“You sure as hell talk too much,” said Peter.
Peter said, “It’s getting to you, ain’t it?”
Tiny lines appeared around the edges of Azrael’s eyes.
Peter said, “You’re just dying for someone to talk to. You come back to earth after all those years, and nothing’s the same as you remember. No one here even knows or cares who you are.” Now Peter laughed bitterly. “Yeah, I know what it must feel like. Welcome home, veteran.”
A look of cold majesty darkened Azrael’s features. He stood abruptly, his hand lightly resting on the chair back, as if strongly urged to leave, strongly impelled to stay. He turned toward the door. Then, as if drawn against his will, he turned again toward Peter.
“I have come to plead with you,” he said in a hushed tone, his eyes aglow with strange emotion.
“I must have the Silver Key again, to bar the Gates of Everness; for dreams escape into the daylit world, now, before mankind has been made ready and equipped to conquer them.”
“Ain’t working out the way you planned, is it?”
Azrael said nothing. His face grew cold and haughty.
Peter said, “The planetarium in the attic—if it still works and ain’t burnt—that’d tell you right where she was if she was on Earth. So she’s in the dream-land. But you—ain’t so easy to get around now, is it? How many gateways closed when so many paintings and tapestries went up in smoke? Or maybe the dream-colts don’t have to come anymore when you call? Well, well. Who the hell’s fault could that be?”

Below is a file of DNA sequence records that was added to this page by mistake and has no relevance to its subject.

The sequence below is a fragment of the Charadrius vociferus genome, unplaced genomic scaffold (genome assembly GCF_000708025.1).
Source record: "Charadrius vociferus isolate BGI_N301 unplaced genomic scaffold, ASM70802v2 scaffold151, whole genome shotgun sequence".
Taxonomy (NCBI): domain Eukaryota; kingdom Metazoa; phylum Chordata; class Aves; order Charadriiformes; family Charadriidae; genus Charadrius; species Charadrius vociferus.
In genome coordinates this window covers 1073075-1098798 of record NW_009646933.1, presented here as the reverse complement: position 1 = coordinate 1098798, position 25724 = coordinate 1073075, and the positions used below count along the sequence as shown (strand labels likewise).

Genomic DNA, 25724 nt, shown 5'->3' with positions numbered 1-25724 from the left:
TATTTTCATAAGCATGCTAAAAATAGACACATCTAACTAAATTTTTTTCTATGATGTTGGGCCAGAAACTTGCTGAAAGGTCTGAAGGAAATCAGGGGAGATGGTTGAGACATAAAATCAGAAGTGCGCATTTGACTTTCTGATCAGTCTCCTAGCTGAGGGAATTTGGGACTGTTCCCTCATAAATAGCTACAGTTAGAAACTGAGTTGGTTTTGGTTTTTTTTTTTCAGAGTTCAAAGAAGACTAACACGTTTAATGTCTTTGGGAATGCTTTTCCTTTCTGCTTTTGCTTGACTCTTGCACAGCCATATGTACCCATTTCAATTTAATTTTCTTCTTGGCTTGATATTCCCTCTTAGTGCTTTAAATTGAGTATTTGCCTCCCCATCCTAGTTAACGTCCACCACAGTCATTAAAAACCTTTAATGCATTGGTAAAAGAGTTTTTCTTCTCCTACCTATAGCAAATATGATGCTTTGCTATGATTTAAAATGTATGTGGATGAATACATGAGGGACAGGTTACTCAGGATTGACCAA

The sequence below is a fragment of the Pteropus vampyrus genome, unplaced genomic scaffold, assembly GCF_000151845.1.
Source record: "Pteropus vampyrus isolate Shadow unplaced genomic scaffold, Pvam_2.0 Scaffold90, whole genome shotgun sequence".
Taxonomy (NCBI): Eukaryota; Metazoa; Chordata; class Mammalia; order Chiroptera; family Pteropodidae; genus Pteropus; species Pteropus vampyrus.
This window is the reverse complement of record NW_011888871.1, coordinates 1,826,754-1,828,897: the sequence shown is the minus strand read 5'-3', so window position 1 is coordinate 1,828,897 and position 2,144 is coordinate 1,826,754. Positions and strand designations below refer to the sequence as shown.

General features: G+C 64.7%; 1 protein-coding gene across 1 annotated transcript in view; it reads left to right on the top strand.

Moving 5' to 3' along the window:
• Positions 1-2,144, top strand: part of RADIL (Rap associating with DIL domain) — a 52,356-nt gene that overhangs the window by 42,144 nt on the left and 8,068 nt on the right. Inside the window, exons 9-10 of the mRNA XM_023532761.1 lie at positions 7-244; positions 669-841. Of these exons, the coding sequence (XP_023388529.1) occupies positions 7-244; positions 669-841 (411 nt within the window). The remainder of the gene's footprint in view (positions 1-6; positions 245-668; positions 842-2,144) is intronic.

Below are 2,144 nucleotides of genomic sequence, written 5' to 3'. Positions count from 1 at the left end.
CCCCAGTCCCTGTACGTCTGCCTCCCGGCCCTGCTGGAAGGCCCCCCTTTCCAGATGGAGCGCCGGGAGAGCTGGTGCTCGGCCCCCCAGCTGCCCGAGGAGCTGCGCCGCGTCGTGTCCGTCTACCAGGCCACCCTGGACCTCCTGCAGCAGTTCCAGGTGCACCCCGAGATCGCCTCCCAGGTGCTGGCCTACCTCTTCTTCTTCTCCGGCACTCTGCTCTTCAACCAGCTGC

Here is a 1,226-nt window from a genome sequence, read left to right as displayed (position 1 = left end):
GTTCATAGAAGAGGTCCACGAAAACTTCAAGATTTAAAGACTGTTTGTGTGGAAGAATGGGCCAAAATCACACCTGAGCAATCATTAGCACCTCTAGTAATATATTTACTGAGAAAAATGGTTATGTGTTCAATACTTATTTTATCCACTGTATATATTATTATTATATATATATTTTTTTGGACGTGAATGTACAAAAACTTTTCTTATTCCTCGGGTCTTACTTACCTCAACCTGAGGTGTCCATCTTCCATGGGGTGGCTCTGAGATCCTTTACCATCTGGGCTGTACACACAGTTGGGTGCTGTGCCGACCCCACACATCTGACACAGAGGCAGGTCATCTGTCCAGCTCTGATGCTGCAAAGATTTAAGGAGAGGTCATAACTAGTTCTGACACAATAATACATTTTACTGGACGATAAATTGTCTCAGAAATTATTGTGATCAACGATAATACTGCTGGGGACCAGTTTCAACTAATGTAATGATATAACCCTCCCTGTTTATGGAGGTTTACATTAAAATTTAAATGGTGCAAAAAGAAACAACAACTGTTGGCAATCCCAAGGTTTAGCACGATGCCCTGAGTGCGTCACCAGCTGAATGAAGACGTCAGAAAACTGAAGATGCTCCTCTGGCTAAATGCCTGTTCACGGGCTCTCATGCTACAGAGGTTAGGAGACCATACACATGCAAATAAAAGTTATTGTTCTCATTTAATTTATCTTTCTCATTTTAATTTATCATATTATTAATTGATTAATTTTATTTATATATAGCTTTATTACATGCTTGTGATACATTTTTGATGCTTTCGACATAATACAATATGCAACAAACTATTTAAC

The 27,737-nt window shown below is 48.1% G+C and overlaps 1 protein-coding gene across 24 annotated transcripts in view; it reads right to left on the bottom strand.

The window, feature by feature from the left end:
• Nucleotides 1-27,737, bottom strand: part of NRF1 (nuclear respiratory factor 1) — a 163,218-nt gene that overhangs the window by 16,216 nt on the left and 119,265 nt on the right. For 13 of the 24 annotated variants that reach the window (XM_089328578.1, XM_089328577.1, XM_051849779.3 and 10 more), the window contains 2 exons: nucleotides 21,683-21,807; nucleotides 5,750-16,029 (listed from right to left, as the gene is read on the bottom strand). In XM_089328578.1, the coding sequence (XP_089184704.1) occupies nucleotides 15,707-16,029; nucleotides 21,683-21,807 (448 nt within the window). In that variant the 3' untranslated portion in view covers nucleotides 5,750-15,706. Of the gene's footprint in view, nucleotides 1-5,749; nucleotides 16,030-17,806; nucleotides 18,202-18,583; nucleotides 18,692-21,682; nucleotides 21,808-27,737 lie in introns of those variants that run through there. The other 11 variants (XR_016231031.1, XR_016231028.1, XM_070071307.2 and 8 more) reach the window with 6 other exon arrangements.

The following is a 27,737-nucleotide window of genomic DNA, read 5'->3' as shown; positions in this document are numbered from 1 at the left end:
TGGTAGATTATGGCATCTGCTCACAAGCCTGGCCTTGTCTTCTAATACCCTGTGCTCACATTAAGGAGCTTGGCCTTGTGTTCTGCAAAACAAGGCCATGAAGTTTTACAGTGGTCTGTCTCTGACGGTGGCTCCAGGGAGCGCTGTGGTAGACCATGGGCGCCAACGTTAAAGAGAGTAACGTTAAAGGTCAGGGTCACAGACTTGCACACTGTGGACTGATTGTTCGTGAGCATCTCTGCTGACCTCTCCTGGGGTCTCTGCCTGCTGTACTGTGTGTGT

Azrael gripped the chair back with his fist and his knuckles whitened, but his grim face showed no change of expression.
Peter said, “Sure, I’ll help you, seeing as how you’re family and all. Mind if I call you ‘Dad’ while my dad is laid up?”
Azrael pursed his lips and narrowed his eyes.
Peter said, “And you made me so comfy here. You know I’m hungry all the time and my muscles are rotting? You know how much having this tube up my ass hurts?”
“Where were you, sir, when I was in Tirion?” answered Azrael, lowering.
“Where were you when I was young and hated my father for being a liar, when the only thing I wanted to do was meet the wizards he was always talking about?”
Azrael’s dark eyes took on a sardonic glitter. “Forgive me, I was detained.”
“And why the hell should I forgive you anything?” uttered Peter, a note of anger trembling in his low voice.
Azrael’s face grew stern again, like a stone door closing. “Everness can be healed with the Silver Key and this world defended from the hordes of dream. Defended and more.”
Peter squinted. “Out with it. What more?”